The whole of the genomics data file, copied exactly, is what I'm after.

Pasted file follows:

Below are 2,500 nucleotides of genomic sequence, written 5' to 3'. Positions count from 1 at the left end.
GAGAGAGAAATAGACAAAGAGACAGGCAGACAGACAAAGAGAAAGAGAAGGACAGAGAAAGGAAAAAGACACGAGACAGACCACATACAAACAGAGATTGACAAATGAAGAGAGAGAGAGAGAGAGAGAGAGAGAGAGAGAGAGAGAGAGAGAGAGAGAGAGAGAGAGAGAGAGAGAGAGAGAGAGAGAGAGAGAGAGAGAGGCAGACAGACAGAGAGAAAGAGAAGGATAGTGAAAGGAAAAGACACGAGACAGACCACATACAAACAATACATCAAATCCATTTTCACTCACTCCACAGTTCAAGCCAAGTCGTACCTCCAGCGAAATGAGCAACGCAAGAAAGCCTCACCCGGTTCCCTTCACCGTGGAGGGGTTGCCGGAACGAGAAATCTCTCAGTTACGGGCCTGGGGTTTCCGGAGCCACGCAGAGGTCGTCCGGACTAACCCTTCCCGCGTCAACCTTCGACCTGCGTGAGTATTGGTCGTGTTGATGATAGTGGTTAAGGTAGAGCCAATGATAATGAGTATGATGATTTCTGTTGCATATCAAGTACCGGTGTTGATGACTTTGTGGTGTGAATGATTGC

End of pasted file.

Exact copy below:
Below are 2,500 nucleotides of genomic sequence, written 5' to 3'. Positions count from 1 at the left end.
GAGAGAGAAATAGACAAAGAGACAGGCAGACAGACAAAGAGAAAGAGAAGGACAGAGAAAGGAAAAAGACACGAGACAGACCACATACAAACAGAGATTGACAAATGAAGAGAGAGAGAGAGAGAGAGAGAGAGAGAGAGAGAGAGAGAGAGAGAGAGAGAGAGAGAGAGAGAGAGAGAGAGAGAGAGAGAGAGAGAGAGAGGCAGACAGACAGAGAGAAAGAGAAGGATAGTGAAAGGAAAAGACACGAGACAGACCACATACAAACAATACATCAAATCCATTTTCACTCACTCCACAGTTCAAGCCAAGTCGTACCTCCAGCGAAATGAGCAACGCAAGAAAGCCTCACCCGGTTCCCTTCACCGTGGAGGGGTTGCCGGAACGAGAAATCTCTCAGTTACGGGCCTGGGGTTTCCGGAGCCACGCAGAGGTCGTCCGGACTAACCCTTCCCGCGTCAACCTTCGACCTGCGTGAGTATTGGTCGTGTTGATGATAGTGGTTAAGGTAGAGCCAATGATAATGAGTATGATGATTTCTGTTGCATATCAAGTACCGGTGTTGATGACTTTGTGGTGTGAATGATTGC